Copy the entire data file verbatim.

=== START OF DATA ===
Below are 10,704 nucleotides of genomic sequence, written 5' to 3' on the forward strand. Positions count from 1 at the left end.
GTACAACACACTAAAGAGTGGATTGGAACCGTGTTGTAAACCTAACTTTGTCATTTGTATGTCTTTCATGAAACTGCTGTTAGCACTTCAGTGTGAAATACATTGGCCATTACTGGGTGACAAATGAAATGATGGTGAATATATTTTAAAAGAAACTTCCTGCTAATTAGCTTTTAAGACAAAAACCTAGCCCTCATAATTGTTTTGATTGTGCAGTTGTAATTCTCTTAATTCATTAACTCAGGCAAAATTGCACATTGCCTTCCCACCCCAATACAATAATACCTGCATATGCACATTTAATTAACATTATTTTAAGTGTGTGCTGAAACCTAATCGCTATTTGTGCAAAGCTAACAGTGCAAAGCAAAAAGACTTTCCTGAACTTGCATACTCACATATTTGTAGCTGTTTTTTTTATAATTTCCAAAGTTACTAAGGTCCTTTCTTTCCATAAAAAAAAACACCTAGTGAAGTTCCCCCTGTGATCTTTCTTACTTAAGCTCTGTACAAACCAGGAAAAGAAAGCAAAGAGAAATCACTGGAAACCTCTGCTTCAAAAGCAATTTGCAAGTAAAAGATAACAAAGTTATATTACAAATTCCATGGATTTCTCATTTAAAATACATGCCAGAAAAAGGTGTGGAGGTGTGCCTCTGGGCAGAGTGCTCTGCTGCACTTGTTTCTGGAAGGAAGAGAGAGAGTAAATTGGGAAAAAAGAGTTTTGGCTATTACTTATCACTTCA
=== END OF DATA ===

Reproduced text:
Below are 10,704 nucleotides of genomic sequence, written 5' to 3' on the forward strand. Positions count from 1 at the left end.
GTACAACACACTAAAGAGTGGATTGGAACCGTGTTGTAAACCTAACTTTGTCATTTGTATGTCTTTCATGAAACTGCTGTTAGCACTTCAGTGTGAAATACATTGGCCATTACTGGGTGACAAATGAAATGATGGTGAATATATTTTAAAAGAAACTTCCTGCTAATTAGCTTTTAAGACAAAAACCTAGCCCTCATAATTGTTTTGATTGTGCAGTTGTAATTCTCTTAATTCATTAACTCAGGCAAAATTGCACATTGCCTTCCCACCCCAATACAATAATACCTGCATATGCACATTTAATTAACATTATTTTAAGTGTGTGCTGAAACCTAATCGCTATTTGTGCAAAGCTAACAGTGCAAAGCAAAAAGACTTTCCTGAACTTGCATACTCACATATTTGTAGCTGTTTTTTTTATAATTTCCAAAGTTACTAAGGTCCTTTCTTTCCATAAAAAAAAACACCTAGTGAAGTTCCCCCTGTGATCTTTCTTACTTAAGCTCTGTACAAACCAGGAAAAGAAAGCAAAGAGAAATCACTGGAAACCTCTGCTTCAAAAGCAATTTGCAAGTAAAAGATAACAAAGTTATATTACAAATTCCATGGATTTCTCATTTAAAATACATGCCAGAAAAAGGTGTGGAGGTGTGCCTCTGGGCAGAGTGCTCTGCTGCACTTGTTTCTGGAAGGAAGAGAGAGAGTAAATTGGGAAAAAAGAGTTTTGGCTATTACTTATCACTTCA